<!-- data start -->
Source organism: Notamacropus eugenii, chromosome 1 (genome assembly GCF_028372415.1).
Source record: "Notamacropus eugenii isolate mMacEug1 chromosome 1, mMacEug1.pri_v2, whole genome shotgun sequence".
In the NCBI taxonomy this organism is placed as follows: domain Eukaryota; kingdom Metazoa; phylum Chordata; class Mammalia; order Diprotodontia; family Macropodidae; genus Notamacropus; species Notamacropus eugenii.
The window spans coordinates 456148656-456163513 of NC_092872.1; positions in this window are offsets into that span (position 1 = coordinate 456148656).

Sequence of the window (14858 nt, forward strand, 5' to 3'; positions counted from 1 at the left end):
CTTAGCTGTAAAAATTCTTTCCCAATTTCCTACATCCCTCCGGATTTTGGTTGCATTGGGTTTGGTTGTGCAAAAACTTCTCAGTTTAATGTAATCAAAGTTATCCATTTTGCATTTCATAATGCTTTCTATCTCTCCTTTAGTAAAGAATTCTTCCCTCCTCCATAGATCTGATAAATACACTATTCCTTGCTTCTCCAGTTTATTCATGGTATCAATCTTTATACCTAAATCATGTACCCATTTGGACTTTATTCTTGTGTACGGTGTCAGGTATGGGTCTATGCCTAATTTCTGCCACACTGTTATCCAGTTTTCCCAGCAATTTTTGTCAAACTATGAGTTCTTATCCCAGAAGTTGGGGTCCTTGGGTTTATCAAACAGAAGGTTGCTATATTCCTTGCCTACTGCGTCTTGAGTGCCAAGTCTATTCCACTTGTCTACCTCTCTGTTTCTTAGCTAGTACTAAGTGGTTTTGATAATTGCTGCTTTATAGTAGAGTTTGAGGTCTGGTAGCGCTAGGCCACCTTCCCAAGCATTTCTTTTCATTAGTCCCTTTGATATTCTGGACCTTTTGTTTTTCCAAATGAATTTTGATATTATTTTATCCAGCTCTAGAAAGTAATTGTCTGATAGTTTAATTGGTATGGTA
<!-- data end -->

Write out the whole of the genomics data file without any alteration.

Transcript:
Source organism: Notamacropus eugenii, chromosome 1 (genome assembly GCF_028372415.1).
Source record: "Notamacropus eugenii isolate mMacEug1 chromosome 1, mMacEug1.pri_v2, whole genome shotgun sequence".
In the NCBI taxonomy this organism is placed as follows: domain Eukaryota; kingdom Metazoa; phylum Chordata; class Mammalia; order Diprotodontia; family Macropodidae; genus Notamacropus; species Notamacropus eugenii.
The window spans coordinates 456148656-456163513 of NC_092872.1; positions in this window are offsets into that span (position 1 = coordinate 456148656).

Sequence of the window (14858 nt, forward strand, 5' to 3'; positions counted from 1 at the left end):
CTTAGCTGTAAAAATTCTTTCCCAATTTCCTACATCCCTCCGGATTTTGGTTGCATTGGGTTTGGTTGTGCAAAAACTTCTCAGTTTAATGTAATCAAAGTTATCCATTTTGCATTTCATAATGCTTTCTATCTCTCCTTTAGTAAAGAATTCTTCCCTCCTCCATAGATCTGATAAATACACTATTCCTTGCTTCTCCAGTTTATTCATGGTATCAATCTTTATACCTAAATCATGTACCCATTTGGACTTTATTCTTGTGTACGGTGTCAGGTATGGGTCTATGCCTAATTTCTGCCACACTGTTATCCAGTTTTCCCAGCAATTTTTGTCAAACTATGAGTTCTTATCCCAGAAGTTGGGGTCCTTGGGTTTATCAAACAGAAGGTTGCTATATTCCTTGCCTACTGCGTCTTGAGTGCCAAGTCTATTCCACTTGTCTACCTCTCTGTTTCTTAGCTAGTACTAAGTGGTTTTGATAATTGCTGCTTTATAGTAGAGTTTGAGGTCTGGTAGCGCTAGGCCACCTTCCCAAGCATTTCTTTTCATTAGTCCCTTTGATATTCTGGACCTTTTGTTTTTCCAAATGAATTTTGATATTATTTTATCCAGCTCTAGAAAGTAATTGTCTGATAGTTTAATTGGTATGGTA